What does equitable transportation look like in San Francisco?
Muni connects people to opportunities, and our priority is to provide better mobility choices for those with the fewest. That means prioritizing personal security for those who are most vulnerable, affordability for those with the fewest resources, and improved speed and reliability for those with the least access to employment and education. More specifically, it means reducing delay on the T-Third and building better connectivity for places like Hunters Point and parts of the Excelsior. Perhaps you noticed that transit inequity is a featured supporting character in The Last Black Man in San Francisco?
How can San Francisco embrace more transit-oriented development?
In the U.S., San Francisco has been a leader in transit-oriented development, including neighborhood plans like the Market and Octavia Plan. But we should be ashamed by comparison to most Canadian cities, especially cities like Vancouver and its suburbs. Canadians use San Francisco as the cautionary tale of the devastating effects of under-supplying housing and forcing low-to-moderate-income households into automobile dependency. Single-family neighborhoods in Vancouver welcome high-rises around their rail stations, in exchange for specific community benefits.
At SFMTA, we are doing what we can to add housing, including building atop our bus and rail yards, like our project at Potrero Yard. Because the housing shortage is so acute, we are also using our land to accommodate those living in their cars, and we are looking at providing dorms for our workforce.
How will Muni and BART be more closely aligned?
The hard part of planning the next transbay rail tunnel is not the Bay crossing, but what to do with it in San Francisco. If the tunnel tracks are designed to carry BART cars, where should the new line extend in San Francisco to make sure it generates enough ridership in both directions to justify its cost? If the tracks are designed to carry standard rail cars between the Transbay Transit Center and Sacramento, how should we design new Muni subways to serve it? BART and Muni’s futures are inextricably linked.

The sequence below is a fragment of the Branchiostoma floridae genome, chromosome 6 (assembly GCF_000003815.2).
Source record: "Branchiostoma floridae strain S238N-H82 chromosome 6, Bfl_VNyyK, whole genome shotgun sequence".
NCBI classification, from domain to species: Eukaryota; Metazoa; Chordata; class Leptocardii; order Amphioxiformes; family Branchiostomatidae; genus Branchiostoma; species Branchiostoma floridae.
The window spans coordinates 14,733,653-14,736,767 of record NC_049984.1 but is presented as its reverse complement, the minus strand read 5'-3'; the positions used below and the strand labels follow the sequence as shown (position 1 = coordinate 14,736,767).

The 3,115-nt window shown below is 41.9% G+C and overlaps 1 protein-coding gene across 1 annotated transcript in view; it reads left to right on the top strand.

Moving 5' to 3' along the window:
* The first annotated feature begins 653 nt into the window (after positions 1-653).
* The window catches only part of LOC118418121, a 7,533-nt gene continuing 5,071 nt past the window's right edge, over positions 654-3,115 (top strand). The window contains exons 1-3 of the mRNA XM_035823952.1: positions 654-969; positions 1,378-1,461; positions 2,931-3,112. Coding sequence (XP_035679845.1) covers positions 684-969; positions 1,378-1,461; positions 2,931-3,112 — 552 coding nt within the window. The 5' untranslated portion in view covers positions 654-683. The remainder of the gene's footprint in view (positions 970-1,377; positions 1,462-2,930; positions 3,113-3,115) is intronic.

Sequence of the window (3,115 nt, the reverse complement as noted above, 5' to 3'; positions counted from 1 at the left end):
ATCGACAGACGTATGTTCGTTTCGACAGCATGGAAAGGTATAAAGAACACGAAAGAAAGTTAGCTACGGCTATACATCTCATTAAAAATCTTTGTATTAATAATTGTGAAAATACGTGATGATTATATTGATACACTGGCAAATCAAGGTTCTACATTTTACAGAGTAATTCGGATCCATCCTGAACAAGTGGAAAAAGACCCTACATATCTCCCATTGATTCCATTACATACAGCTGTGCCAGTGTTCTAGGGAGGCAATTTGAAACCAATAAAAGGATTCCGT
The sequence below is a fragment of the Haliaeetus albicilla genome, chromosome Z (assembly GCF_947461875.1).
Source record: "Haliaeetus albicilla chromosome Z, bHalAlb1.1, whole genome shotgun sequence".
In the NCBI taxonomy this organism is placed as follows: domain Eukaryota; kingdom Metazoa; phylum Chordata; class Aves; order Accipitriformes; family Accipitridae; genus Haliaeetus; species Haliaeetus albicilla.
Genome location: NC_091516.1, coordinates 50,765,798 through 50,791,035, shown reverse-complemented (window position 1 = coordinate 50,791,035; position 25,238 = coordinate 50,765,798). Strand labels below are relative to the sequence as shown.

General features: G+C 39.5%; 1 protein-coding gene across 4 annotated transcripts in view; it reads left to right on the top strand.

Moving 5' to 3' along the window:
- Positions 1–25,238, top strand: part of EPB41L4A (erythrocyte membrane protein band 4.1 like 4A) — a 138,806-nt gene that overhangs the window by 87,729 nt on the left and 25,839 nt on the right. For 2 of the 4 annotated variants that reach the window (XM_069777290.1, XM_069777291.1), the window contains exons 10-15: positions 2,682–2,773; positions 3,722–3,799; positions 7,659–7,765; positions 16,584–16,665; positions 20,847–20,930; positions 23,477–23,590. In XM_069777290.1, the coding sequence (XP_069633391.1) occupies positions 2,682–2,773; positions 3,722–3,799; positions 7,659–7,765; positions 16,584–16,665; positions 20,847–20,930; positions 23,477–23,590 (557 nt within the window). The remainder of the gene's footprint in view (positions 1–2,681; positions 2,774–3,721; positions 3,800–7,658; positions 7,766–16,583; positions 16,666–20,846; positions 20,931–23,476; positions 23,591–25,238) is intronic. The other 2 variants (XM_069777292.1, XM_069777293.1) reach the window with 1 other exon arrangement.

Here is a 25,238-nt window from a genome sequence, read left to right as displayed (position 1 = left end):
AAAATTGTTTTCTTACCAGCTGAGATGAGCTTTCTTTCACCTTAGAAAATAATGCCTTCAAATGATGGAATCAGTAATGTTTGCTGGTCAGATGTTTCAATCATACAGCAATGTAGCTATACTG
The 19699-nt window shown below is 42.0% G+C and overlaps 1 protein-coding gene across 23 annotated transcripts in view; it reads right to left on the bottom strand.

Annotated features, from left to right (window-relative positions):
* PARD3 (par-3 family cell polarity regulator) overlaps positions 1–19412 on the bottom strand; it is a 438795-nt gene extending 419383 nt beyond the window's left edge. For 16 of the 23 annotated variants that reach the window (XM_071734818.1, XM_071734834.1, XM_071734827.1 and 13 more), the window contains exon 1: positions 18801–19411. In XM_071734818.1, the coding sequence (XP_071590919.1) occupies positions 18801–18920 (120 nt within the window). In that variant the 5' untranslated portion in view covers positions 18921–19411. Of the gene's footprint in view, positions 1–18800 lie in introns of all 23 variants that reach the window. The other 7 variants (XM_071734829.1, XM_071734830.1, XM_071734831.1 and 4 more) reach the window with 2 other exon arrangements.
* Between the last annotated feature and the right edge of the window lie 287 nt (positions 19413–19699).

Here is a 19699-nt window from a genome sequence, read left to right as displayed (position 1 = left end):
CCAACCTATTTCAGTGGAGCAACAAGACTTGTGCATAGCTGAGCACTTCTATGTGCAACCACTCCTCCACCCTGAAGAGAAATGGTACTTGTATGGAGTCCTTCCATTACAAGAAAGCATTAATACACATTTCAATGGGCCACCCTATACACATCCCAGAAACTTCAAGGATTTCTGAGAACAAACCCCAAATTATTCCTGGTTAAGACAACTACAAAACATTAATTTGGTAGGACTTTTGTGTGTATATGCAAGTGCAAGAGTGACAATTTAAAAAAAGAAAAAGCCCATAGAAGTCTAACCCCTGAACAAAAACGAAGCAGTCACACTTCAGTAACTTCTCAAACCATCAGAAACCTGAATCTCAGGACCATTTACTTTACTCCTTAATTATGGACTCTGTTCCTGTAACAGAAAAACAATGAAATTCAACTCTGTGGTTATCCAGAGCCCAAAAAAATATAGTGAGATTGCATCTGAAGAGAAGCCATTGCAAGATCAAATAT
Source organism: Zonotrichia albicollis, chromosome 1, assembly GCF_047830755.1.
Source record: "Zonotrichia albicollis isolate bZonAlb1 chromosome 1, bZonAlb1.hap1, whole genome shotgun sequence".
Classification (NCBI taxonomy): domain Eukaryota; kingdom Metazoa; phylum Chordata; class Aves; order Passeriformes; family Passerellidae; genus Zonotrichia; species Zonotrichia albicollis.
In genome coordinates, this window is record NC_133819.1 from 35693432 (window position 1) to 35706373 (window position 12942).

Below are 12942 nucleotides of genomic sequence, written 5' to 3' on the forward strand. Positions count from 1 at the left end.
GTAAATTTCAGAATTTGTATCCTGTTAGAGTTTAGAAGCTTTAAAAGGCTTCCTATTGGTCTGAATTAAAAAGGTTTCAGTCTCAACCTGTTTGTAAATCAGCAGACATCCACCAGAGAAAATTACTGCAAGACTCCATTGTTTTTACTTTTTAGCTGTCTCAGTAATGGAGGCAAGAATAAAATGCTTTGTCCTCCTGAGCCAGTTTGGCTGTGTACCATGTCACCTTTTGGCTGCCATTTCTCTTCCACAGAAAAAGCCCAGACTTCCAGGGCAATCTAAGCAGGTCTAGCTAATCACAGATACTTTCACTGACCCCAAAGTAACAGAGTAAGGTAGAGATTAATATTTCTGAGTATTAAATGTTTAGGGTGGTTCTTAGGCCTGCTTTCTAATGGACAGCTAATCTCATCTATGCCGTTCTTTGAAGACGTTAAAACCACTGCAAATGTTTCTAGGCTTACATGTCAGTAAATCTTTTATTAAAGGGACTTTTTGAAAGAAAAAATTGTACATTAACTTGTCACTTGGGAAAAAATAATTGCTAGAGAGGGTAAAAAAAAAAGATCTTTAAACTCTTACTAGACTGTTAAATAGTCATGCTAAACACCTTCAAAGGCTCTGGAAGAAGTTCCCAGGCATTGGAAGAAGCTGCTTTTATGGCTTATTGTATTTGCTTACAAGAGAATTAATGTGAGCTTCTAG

How will Muni work with the 27 other transit agencies in the region?
We are working with all of them on a major update to the good but clunky Clipper Card. We are ensuring that Golden Gate Transit and SamTrans have access to Muni’s transit-only lanes. We are supporting AC Transit’s efforts to improve service across the Bay Bridge. We are leading on Caltrain’s efforts to extend service to the Transbay Transit Center and supporting the agency’s remarkable business plan. We are also ready to play our role supporting schedule coordination and fare policy integration at the regional level. And we’re coordinating with the Santa Clara Valley Transportation Authority and cities like San Jose and Oakland to advocate for a more sustainable, urban future for the region.
We read that you recently gave up your car…
Driving a car is the most dangerous thing most of us will ever do. Human bodies are small and fragile. The design tolerance of the human body matches our peak sustained running speed — around 13 mph. Be kind to each other out there.